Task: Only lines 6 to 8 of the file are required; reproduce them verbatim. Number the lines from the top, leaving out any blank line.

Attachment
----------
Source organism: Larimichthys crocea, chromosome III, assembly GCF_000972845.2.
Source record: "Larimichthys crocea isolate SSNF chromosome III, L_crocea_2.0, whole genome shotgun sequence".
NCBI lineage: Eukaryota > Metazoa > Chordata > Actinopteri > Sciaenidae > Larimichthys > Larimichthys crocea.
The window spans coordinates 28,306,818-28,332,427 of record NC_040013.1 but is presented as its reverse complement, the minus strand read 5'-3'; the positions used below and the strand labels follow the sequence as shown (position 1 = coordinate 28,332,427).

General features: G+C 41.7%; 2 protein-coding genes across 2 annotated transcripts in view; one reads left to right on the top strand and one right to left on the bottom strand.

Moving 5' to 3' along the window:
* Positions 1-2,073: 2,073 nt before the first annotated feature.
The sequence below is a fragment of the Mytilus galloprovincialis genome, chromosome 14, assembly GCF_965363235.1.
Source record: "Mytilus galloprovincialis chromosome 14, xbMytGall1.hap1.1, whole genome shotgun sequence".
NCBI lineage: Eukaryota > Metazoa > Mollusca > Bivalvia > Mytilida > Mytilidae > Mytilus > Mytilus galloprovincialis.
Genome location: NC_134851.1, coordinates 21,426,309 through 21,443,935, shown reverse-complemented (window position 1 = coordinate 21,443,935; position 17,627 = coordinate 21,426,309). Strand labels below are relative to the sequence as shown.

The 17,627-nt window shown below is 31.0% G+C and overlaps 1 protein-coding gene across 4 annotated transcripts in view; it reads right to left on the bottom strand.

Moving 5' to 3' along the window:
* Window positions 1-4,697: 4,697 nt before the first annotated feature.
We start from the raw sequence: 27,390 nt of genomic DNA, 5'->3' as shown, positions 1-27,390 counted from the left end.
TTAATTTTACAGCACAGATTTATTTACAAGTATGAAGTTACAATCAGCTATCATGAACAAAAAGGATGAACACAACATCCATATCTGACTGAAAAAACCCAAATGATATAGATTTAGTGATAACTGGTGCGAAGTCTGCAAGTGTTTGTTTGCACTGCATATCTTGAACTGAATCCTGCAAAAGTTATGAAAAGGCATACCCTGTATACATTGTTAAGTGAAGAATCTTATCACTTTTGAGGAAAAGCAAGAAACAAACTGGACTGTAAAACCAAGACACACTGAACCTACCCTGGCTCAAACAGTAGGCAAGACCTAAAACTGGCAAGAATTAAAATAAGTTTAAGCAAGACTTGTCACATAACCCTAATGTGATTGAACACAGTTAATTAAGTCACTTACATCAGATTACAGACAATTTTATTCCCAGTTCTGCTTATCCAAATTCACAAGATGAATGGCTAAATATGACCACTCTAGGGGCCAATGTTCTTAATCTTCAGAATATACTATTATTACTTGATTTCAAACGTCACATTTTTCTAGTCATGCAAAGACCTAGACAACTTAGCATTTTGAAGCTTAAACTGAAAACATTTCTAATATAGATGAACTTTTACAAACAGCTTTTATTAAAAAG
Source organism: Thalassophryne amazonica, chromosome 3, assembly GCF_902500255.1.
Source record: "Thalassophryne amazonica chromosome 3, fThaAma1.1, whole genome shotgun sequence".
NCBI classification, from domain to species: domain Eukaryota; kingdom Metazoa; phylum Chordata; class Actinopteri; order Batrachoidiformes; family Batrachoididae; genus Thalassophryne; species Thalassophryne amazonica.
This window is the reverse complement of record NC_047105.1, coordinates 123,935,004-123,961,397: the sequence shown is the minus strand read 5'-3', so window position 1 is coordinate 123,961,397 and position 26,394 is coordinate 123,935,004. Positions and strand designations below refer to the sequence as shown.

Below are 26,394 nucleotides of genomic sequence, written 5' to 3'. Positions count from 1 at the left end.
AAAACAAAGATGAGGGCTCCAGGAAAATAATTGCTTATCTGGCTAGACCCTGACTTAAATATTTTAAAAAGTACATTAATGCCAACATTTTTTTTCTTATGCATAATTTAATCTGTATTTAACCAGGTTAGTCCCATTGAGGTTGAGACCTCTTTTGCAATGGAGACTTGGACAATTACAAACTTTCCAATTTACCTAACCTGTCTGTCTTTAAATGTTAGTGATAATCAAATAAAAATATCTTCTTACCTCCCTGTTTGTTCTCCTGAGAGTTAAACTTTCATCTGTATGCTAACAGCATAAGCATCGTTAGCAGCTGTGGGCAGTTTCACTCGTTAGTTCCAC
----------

Moving 5' to 3' along the window:
* Positions 1-2,073: 2,073 nt before the first annotated feature.
The sequence below is a fragment of the Mytilus galloprovincialis genome, chromosome 14, assembly GCF_965363235.1.